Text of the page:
On examination, his corrected visual acuity was 20/30 OD and 20/40 OS.
Both corneas were clear, and his left conjunctiva was hyperemic, although
there was no conjunctival venous sludging. His left pupil was slightly irregular,
and there was evidence of low-grade anterior chamber activity (indicated by
a few cells and mild flare) with secondary localized posterior synechiae.
However, the most striking clinical abnormality was a white, solid, well-demarcated
pseudohypopyon of undetermined source occupying the inferior anterior chamber
and slightly extending medially (Figure 1). There was no evidence of crystals within the cornea or infiltration
of the iris. Intraocular pressures were within normal limits, and ophthalmoscopy
results were unremarkable in both eyes, with the absence of retinal venous
stasis, cotton-wool spots, or optic disc swelling. Although the lesion was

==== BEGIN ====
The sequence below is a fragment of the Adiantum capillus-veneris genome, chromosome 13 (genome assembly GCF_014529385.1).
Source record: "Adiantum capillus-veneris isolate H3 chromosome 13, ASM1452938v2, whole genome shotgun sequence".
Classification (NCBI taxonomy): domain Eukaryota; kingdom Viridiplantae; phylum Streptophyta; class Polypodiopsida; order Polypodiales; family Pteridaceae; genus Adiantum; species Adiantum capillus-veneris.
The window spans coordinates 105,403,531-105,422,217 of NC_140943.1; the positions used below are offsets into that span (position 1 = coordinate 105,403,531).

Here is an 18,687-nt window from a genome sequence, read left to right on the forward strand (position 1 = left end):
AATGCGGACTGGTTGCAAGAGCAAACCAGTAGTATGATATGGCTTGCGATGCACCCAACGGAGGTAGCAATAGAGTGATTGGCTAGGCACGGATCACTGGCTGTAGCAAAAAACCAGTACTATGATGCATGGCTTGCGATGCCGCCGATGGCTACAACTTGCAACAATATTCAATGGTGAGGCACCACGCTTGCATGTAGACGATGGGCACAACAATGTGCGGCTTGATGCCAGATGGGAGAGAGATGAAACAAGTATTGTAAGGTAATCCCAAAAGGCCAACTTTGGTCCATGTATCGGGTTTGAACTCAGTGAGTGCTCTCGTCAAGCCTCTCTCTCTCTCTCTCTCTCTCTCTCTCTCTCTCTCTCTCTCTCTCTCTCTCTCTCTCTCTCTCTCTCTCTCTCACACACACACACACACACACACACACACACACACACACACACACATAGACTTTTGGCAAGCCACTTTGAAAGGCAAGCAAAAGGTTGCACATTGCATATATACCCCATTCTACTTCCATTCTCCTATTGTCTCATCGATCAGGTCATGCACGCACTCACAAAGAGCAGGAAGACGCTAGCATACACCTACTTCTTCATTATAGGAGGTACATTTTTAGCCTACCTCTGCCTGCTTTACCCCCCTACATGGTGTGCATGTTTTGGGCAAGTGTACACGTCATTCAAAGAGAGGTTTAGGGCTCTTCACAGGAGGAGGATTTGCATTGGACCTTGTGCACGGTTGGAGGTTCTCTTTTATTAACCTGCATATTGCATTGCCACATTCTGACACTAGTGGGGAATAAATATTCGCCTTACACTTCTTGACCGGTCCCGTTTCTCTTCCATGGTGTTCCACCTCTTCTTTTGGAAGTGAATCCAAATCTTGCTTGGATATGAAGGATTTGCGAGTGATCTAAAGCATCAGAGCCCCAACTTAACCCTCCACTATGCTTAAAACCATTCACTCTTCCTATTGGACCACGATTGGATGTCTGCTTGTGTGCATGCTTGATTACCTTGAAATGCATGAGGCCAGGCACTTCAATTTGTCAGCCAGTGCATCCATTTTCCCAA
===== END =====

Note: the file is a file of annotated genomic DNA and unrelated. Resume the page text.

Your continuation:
simulating a hypopyon, there was no strong evidence of an infective underlying
cause, so the patient began taking mild topical steroids (0.5% prednisolone
ophthalmic drops, 4 times daily). A sample of the infiltrate was obtained
through a corneal paracentesis. Cytology results confirmed the presence of
monoclonal plasma cell infiltration. The patient underwent 10 courses of radiotherapy
to the left orbit with subsequent complete resolution of the pseudohypopyon
(Figure 2). After treatment began,
the cellular activity in the anterior chamber and the pseudohypopyon resolved,
and the patient's visual acuity improved to 20/30 in the affected eye.